Charles Kuralt is remembered for his popular 25-year “On the Road” program for CBS, a television series that began as a three-month trial in October 1967. Teamed with a cameraman and a soundman, the American journalist logged more than one million miles in six motor homes while producing approximately 500 segments. His formula for success was simple – stay off interstate highways and abide by no set itinerary. It worked.
Kuralt maintained a state-by-state file of letters from fans, references from public relations firms and ideas from local chambers of commerce. He sought out-of-the-way places with atypical stories and unsung heroes. He was given total freedom to explore this great vast land we call America.
Recently, I purchased a book titled, On The Road With Charles Kuralt (G.P. Putnam’s Sons, New York, 1985) from a local flea market. The chapter on Jonesboro (Jonesborough), Tennessee caught my eye. Kuralt branded the town as “The Most Contentious Little Town in North America.”
The first part of the report mentions the State of Franklin: “Jonesboro, Tennessee’s oldest town, stands quietly in the late autumn sun. It’s all so peaceful now. Hard to believe that it was once the most contentious little town in North America. That was just at the end of the Revolutionary War, when North Carolina, which had ambitions to be a civilized place, took one look at its western possessions, filling up with rough characters wearing buckskins and fighting Indians and decided enough was enough.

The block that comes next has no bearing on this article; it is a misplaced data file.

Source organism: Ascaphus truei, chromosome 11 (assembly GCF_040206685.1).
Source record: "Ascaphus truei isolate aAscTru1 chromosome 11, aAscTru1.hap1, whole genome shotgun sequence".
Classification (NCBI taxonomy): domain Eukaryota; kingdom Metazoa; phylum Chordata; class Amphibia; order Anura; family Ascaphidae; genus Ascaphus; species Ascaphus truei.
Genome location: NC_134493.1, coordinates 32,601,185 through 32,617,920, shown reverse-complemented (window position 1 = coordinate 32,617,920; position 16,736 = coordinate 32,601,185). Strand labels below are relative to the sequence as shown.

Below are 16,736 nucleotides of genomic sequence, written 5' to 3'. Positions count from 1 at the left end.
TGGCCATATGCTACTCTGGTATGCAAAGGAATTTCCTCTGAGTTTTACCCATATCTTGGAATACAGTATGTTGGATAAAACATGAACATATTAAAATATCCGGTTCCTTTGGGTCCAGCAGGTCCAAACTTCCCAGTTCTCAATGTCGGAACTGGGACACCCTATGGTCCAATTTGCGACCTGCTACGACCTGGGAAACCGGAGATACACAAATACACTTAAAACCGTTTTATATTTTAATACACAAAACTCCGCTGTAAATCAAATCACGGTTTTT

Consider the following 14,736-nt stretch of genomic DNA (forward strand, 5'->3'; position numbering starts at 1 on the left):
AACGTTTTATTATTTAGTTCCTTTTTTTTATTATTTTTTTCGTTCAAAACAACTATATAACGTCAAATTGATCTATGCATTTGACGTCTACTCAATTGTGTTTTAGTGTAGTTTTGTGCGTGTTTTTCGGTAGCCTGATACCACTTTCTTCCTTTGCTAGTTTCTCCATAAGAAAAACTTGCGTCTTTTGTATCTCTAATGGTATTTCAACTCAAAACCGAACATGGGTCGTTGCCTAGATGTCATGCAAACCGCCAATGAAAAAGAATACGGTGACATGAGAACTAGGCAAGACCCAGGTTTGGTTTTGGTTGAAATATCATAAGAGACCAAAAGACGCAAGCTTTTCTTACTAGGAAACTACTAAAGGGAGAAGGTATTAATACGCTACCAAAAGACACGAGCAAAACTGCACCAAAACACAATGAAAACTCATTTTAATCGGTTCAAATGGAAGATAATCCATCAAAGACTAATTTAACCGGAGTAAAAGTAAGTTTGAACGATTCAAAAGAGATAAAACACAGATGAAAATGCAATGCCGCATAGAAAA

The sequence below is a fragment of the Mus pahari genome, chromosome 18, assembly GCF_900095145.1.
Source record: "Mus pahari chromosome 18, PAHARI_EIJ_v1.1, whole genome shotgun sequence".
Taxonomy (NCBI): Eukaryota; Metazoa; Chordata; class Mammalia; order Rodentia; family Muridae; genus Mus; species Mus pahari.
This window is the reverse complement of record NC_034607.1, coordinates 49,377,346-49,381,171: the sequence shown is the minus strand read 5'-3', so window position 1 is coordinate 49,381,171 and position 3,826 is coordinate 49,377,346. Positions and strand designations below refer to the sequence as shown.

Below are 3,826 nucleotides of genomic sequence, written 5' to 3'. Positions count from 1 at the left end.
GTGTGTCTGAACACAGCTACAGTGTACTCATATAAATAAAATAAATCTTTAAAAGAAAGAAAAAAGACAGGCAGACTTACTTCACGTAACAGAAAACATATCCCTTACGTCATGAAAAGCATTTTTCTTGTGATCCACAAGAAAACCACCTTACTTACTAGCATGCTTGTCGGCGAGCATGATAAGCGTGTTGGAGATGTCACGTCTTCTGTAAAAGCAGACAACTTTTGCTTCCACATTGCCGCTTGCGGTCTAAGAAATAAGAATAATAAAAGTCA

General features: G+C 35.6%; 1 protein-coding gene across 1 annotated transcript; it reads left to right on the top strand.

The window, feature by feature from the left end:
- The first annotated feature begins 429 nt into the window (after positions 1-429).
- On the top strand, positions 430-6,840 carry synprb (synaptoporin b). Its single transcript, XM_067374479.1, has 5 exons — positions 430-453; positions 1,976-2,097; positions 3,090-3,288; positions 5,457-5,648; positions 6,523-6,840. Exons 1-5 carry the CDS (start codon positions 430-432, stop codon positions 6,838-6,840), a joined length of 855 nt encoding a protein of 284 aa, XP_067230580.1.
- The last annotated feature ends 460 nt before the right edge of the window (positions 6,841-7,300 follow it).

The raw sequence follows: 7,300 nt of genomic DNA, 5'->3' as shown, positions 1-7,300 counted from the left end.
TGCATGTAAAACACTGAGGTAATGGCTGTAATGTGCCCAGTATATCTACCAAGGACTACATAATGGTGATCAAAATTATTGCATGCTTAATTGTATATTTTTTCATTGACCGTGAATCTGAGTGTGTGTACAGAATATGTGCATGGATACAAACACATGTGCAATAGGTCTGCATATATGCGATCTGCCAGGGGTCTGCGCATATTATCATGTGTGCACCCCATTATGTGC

“So the state of North Carolina said to the brand new American Congress, ‘Tell you what we’re going to do. We’re going to give North Carolina west of the mountains to you.’ The Congress said, ‘Thanks, just the same. But we’ve troubles enough already and what we don’t need is a bunch of backwoodsmen living in a wilderness.’ People around here, left with no government, decided they’d better start one. And right here on this spot, they did. As far as they were concerned, it was the 14thstate. They named it “State of Franklin” after Ben Franklin.”
Headquarters for the new territory was in a building on the site where today’s Washington County Courthouse is located. The new government elected Colonel John Sevier as its governor. The book was a bit unkind to Sevier by noting that the venture was unsuccessful because his constituents were a headstrong, unruly, rough and tumble, ungovernable lot who ever tried to form a government. They were unable to get along and frequently engaged in physical altercations in the courtroom. They even had competing sheriffs to arrest one another. The old graveyard in town received brisk business from the frequent use of muskets and pistols.
The situation grew even worse when a daring young lawyer, named Andy Jackson, rode into town itching for a fight. He and Colonel Robert Love instantly engaged in a verbal exchange. “You sir,” said Jackson, “and all your family are a band of land pirates.” Colonel Love countered, “And you sir are a (expletive) long, gangling, sorrel-topped soap stick. John Sevier added his two-cents worth: “Andrew Jackson is the most abandoned rascal my eyes have ever beheld.” Jackson replied angrily in a newspaper ad: “Know ye that I, Jackson, do pronounce, publish and declare to the world his Excellency, John Sevier, is a base coward and poltroon.” The initial battle of words eventually gave way to swords, canes and guns.”
The book recalled an incident that occurred at the Chester Inn as told by the late historian, Paul Fink. Jackson came to town to hold court, but he was so ill, they had to help him from his horse and put him in bed at the inn. Believing that he was about to be tarred and feathered, Jackson asked for guns at his bedside and dared anyone to approach him. No one did and the incident was quickly defused. Kuralt noted that after the three men moved away from the town, “Jonesboro’s been a lot quieter.”